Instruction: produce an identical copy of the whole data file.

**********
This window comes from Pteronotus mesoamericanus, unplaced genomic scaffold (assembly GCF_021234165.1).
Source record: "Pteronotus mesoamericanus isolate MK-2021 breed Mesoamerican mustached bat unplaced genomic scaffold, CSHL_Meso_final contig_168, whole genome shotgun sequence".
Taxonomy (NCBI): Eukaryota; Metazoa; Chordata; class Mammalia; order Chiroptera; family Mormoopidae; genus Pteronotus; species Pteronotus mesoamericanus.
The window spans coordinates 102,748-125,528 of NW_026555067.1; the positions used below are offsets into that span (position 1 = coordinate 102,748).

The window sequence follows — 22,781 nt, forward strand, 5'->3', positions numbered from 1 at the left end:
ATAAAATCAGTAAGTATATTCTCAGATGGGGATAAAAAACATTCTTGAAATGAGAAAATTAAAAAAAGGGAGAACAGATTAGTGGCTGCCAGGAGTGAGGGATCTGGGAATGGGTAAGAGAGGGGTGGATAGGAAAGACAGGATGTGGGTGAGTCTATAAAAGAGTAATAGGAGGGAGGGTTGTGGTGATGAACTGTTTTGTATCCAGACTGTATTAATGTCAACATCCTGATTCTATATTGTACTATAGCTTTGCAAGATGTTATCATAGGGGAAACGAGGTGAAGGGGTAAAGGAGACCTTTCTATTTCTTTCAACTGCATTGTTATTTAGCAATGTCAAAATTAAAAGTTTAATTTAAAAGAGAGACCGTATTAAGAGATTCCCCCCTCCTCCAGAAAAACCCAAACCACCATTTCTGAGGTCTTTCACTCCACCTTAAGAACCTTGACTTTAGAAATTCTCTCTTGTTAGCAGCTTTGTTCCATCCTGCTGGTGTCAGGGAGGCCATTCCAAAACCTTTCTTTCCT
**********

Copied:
This window comes from Pteronotus mesoamericanus, unplaced genomic scaffold (assembly GCF_021234165.1).
Source record: "Pteronotus mesoamericanus isolate MK-2021 breed Mesoamerican mustached bat unplaced genomic scaffold, CSHL_Meso_final contig_168, whole genome shotgun sequence".
Taxonomy (NCBI): Eukaryota; Metazoa; Chordata; class Mammalia; order Chiroptera; family Mormoopidae; genus Pteronotus; species Pteronotus mesoamericanus.
The window spans coordinates 102,748-125,528 of NW_026555067.1; the positions used below are offsets into that span (position 1 = coordinate 102,748).

The window sequence follows — 22,781 nt, forward strand, 5'->3', positions numbered from 1 at the left end:
ATAAAATCAGTAAGTATATTCTCAGATGGGGATAAAAAACATTCTTGAAATGAGAAAATTAAAAAAAGGGAGAACAGATTAGTGGCTGCCAGGAGTGAGGGATCTGGGAATGGGTAAGAGAGGGGTGGATAGGAAAGACAGGATGTGGGTGAGTCTATAAAAGAGTAATAGGAGGGAGGGTTGTGGTGATGAACTGTTTTGTATCCAGACTGTATTAATGTCAACATCCTGATTCTATATTGTACTATAGCTTTGCAAGATGTTATCATAGGGGAAACGAGGTGAAGGGGTAAAGGAGACCTTTCTATTTCTTTCAACTGCATTGTTATTTAGCAATGTCAAAATTAAAAGTTTAATTTAAAAGAGAGACCGTATTAAGAGATTCCCCCCTCCTCCAGAAAAACCCAAACCACCATTTCTGAGGTCTTTCACTCCACCTTAAGAACCTTGACTTTAGAAATTCTCTCTTGTTAGCAGCTTTGTTCCATCCTGCTGGTGTCAGGGAGGCCATTCCAAAACCTTTCTTTCCT